The possibility that China might stop being the world’s biggest consumer of U.S. debt again reared its imposing head Monday.
Consider it China’s nuclear option in the trade war with the U.S. — the ability to start dumping its massive pile of Treasury bonds that could trigger a surge in interest rates and substantially damage the American economy.
As the two sides engage in a tit-for-tat tariff exchange, the possibility that China might raise the stakes and stop being the world’s biggest consumer of U.S. debt again reared its imposing head Monday.
China currently owns $1.13 trillion in Treasurys, a fraction of the total $22 trillion in U.S. debt outstanding but 17.7% of the various securities held by foreign governments, according to data from the Treasury and the Securities Industry and Financial Markets Association. Should the Chinese decide to walk away or reduce their role in the market, that, at least in theory, could create a substantial dislocation for a country such as the U.S. that relies so much on sovereign entities to buy its paper.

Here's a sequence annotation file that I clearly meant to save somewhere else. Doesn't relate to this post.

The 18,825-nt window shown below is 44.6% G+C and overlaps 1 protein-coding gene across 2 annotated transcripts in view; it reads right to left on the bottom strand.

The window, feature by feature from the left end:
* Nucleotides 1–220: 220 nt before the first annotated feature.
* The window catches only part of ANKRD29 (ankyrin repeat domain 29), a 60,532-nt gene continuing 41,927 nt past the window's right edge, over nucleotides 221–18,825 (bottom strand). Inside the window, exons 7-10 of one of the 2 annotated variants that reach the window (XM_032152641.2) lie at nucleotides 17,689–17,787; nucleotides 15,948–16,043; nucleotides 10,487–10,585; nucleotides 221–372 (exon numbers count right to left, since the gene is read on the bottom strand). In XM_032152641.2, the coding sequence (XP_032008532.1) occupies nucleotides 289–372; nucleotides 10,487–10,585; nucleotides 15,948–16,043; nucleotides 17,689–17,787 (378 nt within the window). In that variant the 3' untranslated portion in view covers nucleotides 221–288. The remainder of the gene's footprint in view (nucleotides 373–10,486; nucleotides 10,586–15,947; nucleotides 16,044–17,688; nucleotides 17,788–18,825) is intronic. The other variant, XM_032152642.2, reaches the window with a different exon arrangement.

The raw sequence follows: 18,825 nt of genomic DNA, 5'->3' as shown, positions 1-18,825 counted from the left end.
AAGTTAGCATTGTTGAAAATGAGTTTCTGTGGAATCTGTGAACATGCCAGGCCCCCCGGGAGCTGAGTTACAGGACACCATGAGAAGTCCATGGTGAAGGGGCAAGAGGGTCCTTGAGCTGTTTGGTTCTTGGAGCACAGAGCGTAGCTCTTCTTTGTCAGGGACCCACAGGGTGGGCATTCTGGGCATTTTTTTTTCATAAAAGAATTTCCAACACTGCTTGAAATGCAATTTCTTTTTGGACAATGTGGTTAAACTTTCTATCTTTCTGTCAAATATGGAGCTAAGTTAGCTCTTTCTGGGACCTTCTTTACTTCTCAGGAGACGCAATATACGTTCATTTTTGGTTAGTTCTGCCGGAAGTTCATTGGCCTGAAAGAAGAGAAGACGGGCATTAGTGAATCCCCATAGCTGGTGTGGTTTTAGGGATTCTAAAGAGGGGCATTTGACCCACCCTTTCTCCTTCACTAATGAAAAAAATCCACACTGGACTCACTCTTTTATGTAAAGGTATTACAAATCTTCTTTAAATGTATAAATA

At least for the moment, markets aren’t that worried that China could take such a seemingly drastic step, in large part because the move might not have much upside except to create headlines.
“It’s a self-destructive nuclear option,” said Robert Tipp, chief investment strategist and head of global bonds for PGIM Fixed Income. “Maybe it helps them as a bargaining chip, but it’s endangering the value of something they’re deeply involved in.”
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